This approach has several advantages, such as it does not alter their surface, the optical properties of the QDs are retained, due to the highly dense surface of the micelles nonspecific adsorption is prevented and the supramolecular architecture is maintained by local hydrophobic interactions. For example, a QD with a 4 nm diameter can have its surface functionalized with 2—5 protein molecules or 50 small molecules. The potential toxicity of different types of QDs such as metal-free or CQDs remains one of the main interests of the scientific community with the need of better understanding the interactions between QDs and biological macromolecules.

It is clear that QDs have great potential for applications in areas such as drug delivery, sensors and bio-imaging. In order to see QDs realistically translated in clinical applications, several issues still need to be addressed, such as overall toxicity, body clearance, synthesis protocol scalability, environmental impact, manufacturing costs and so on.

National Center for Biotechnology Information , U. Journal List Int J Nanomedicine v. Int J Nanomedicine. Published online Jul Author information Copyright and License information Disclaimer. This work is published and licensed by Dove Medical Press Limited. By accessing the work you hereby accept the Terms. Non-commercial uses of the work are permitted without any further permission from Dove Medical Press Limited, provided the work is properly attributed. This article has been cited by other articles in PMC. Abstract Quantum dots QDs , also known as nanoscale semiconductor crystals, are nanoparticles with unique optical and electronic properties such as bright and intensive fluorescence.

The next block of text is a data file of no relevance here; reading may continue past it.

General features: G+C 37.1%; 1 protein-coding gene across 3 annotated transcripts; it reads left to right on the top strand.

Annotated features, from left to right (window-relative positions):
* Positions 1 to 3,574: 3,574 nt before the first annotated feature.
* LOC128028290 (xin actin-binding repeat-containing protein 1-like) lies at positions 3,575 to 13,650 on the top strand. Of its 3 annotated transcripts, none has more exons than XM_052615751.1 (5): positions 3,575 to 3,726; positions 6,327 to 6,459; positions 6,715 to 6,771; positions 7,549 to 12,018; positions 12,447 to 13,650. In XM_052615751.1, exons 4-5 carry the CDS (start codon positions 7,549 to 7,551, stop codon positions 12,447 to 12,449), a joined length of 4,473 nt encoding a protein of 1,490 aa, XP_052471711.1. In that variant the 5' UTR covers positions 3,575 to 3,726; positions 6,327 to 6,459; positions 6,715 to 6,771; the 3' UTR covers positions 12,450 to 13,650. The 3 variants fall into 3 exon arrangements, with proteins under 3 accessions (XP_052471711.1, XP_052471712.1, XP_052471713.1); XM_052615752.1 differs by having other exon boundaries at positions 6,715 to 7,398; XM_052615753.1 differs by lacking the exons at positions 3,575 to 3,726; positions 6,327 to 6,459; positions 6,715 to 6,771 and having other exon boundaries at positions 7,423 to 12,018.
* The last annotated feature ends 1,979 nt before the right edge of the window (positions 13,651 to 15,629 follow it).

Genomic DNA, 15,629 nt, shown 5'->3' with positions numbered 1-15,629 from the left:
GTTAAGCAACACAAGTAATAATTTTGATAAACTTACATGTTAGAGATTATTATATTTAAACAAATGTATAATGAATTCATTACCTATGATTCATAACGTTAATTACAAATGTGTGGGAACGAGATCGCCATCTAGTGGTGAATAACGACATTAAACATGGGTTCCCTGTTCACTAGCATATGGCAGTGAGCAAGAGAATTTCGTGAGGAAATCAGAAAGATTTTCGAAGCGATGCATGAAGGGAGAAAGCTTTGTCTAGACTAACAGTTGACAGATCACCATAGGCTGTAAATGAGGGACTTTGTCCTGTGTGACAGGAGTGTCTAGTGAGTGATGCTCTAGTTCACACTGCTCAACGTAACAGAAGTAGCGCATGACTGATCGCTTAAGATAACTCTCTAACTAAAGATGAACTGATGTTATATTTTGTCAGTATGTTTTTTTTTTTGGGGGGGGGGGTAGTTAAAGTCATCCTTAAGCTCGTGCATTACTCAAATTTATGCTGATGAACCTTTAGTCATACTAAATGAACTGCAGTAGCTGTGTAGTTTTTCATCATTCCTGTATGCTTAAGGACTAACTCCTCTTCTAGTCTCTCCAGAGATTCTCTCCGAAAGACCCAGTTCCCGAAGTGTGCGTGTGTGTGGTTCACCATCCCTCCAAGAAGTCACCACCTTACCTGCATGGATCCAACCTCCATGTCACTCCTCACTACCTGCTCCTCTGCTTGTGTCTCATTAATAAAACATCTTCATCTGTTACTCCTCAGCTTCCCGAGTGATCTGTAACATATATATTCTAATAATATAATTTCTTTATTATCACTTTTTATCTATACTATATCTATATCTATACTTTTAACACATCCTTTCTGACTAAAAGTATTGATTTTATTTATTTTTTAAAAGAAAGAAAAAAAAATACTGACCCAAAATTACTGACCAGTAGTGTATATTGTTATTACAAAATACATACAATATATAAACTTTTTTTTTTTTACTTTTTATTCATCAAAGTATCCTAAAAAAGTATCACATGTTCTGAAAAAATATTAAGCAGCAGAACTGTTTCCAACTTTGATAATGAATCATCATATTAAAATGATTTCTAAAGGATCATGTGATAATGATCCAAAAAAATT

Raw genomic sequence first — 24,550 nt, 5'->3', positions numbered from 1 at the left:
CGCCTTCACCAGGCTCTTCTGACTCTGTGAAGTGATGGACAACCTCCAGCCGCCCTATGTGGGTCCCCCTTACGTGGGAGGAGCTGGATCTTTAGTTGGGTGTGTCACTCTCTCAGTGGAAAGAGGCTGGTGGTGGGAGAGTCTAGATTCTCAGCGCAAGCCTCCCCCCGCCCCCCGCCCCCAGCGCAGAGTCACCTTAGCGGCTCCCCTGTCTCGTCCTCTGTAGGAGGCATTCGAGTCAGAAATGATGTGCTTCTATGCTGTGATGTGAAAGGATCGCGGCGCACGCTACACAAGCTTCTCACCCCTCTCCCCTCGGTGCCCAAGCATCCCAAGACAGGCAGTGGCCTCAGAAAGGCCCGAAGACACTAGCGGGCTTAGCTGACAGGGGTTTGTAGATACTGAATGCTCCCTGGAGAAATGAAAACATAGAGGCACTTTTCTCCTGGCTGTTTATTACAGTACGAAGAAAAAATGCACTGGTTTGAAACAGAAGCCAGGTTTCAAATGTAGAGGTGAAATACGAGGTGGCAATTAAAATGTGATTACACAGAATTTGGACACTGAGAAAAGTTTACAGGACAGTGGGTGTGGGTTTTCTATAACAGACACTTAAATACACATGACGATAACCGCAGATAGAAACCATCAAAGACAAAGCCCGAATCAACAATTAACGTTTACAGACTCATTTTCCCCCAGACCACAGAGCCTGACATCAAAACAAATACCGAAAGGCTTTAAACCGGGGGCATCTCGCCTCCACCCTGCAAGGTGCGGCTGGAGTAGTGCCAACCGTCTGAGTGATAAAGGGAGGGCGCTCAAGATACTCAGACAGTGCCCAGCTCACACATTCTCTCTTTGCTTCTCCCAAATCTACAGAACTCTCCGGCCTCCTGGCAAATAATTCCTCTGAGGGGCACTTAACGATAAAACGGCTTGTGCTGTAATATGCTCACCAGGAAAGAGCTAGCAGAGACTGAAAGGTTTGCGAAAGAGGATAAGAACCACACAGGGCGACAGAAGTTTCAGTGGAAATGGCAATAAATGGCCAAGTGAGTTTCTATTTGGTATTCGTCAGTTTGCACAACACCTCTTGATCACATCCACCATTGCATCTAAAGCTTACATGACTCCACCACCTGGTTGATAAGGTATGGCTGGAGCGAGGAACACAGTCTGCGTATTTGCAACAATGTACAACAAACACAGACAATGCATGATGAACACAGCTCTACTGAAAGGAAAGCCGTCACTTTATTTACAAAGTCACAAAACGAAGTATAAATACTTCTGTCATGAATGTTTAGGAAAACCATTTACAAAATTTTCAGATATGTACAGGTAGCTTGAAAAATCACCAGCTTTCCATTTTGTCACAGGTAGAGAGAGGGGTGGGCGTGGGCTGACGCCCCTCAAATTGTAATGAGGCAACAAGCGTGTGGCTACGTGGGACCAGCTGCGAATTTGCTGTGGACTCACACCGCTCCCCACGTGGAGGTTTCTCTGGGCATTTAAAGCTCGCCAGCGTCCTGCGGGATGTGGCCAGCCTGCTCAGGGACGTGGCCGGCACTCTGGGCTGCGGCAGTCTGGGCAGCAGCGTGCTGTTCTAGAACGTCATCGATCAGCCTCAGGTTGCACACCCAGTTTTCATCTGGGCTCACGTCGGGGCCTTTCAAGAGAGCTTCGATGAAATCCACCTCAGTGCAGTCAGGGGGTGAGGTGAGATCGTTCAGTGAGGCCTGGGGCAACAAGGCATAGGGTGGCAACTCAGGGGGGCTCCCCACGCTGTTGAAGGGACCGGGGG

Keywords: quantum dots, biomedical applications, nanoprobes, theranostic platforms. Introduction Quantum dots QDs , also known as nanoscale semiconductor crystals, were first described by Ekimov and Onushenko 1 in a glass matrix, back in , with the first biological imaging application reported in Imaging Although fluorescence imaging has been used in animal models, this approach is limited by the poor transmission of visible light through the biological tissue.

Open in a separate window. Figure 1. Drug delivery The development of diagnostic and treatment capabilities into one nanoparticle-based agent has been the focus of several groups. Figure 2. Figure 3. Sensors By employing the unique properties of QDs, new strategies for the identification and quantification of biological relevant molecules have been presented in the last years. Figure 4.

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Figure 5. Toxicity The toxicity concerns regarding QDs are mainly related to their chemical composition, especially in the case of QD containing heavy metal ions such as Cd and Hg. Figure 6. Conclusion It is clear that QDs have great potential for applications in areas such as drug delivery, sensors and bio-imaging. Footnotes Disclosure The authors report no conflicts of interest in this work. References 1. Ekimov A, Onushenko AA. The quantum size effect in three-dimensional microscopic semiconductor.

JETP Lett. Environmental behaviour and ecotoxicity of quantum dots at various trophic levels: a review. Environ Int. Volkov Y. Quantum dots in nanomedicine: recent trends, advances and unresolvedissues.

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Biochem Biophys Res Commun. Recent research advances of antibody-conjugated quantum dots. Chin J Anal Chem. Fluorescent quantum dots: synthesis, biomedical optical imaging, and biosafety assessment. Colloids Surf B Biointerfaces. Fluorometric immunoassay for human serum albumin based on its inhibitory effect on the immunoaggregation of quantum dots with silver nanoparticles. Surface functionalization of quantum dots for biological applications. Adv Colloid Interface Sci. Influence of electric field ontheproperties of the polymer stabilized luminescent quantum dots in aqueous solutions.

J Luminescence. Bioconjugated quantum dots for in vivo molecular and cellular imaging.